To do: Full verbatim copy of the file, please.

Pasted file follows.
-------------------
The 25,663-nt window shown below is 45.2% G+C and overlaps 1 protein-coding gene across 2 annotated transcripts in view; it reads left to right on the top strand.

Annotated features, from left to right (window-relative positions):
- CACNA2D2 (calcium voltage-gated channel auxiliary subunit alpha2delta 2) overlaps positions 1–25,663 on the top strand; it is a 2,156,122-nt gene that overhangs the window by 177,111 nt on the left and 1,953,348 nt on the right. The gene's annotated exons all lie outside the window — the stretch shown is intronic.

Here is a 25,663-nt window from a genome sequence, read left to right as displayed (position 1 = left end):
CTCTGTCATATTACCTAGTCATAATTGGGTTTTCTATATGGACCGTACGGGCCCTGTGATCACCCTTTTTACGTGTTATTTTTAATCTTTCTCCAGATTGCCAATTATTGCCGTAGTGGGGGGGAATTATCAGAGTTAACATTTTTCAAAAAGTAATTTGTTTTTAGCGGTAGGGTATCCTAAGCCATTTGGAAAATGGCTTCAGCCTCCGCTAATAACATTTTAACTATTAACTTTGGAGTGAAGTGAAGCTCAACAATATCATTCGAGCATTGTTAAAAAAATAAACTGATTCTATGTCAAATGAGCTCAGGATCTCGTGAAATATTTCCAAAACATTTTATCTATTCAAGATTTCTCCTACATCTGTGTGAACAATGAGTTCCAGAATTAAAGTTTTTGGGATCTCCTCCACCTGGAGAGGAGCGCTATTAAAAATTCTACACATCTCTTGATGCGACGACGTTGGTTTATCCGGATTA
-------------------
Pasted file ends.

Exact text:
The 25,663-nt window shown below is 45.2% G+C and overlaps 1 protein-coding gene across 2 annotated transcripts in view; it reads left to right on the top strand.

Annotated features, from left to right (window-relative positions):
- CACNA2D2 (calcium voltage-gated channel auxiliary subunit alpha2delta 2) overlaps positions 1–25,663 on the top strand; it is a 2,156,122-nt gene that overhangs the window by 177,111 nt on the left and 1,953,348 nt on the right. The gene's annotated exons all lie outside the window — the stretch shown is intronic.

Here is a 25,663-nt window from a genome sequence, read left to right as displayed (position 1 = left end):
CTCTGTCATATTACCTAGTCATAATTGGGTTTTCTATATGGACCGTACGGGCCCTGTGATCACCCTTTTTACGTGTTATTTTTAATCTTTCTCCAGATTGCCAATTATTGCCGTAGTGGGGGGGAATTATCAGAGTTAACATTTTTCAAAAAGTAATTTGTTTTTAGCGGTAGGGTATCCTAAGCCATTTGGAAAATGGCTTCAGCCTCCGCTAATAACATTTTAACTATTAACTTTGGAGTGAAGTGAAGCTCAACAATATCATTCGAGCATTGTTAAAAAAATAAACTGATTCTATGTCAAATGAGCTCAGGATCTCGTGAAATATTTCCAAAACATTTTATCTATTCAAGATTTCTCCTACATCTGTGTGAACAATGAGTTCCAGAATTAAAGTTTTTGGGATCTCCTCCACCTGGAGAGGAGCGCTATTAAAAATTCTACACATCTCTTGATGCGACGACGTTGGTTTATCCGGATTA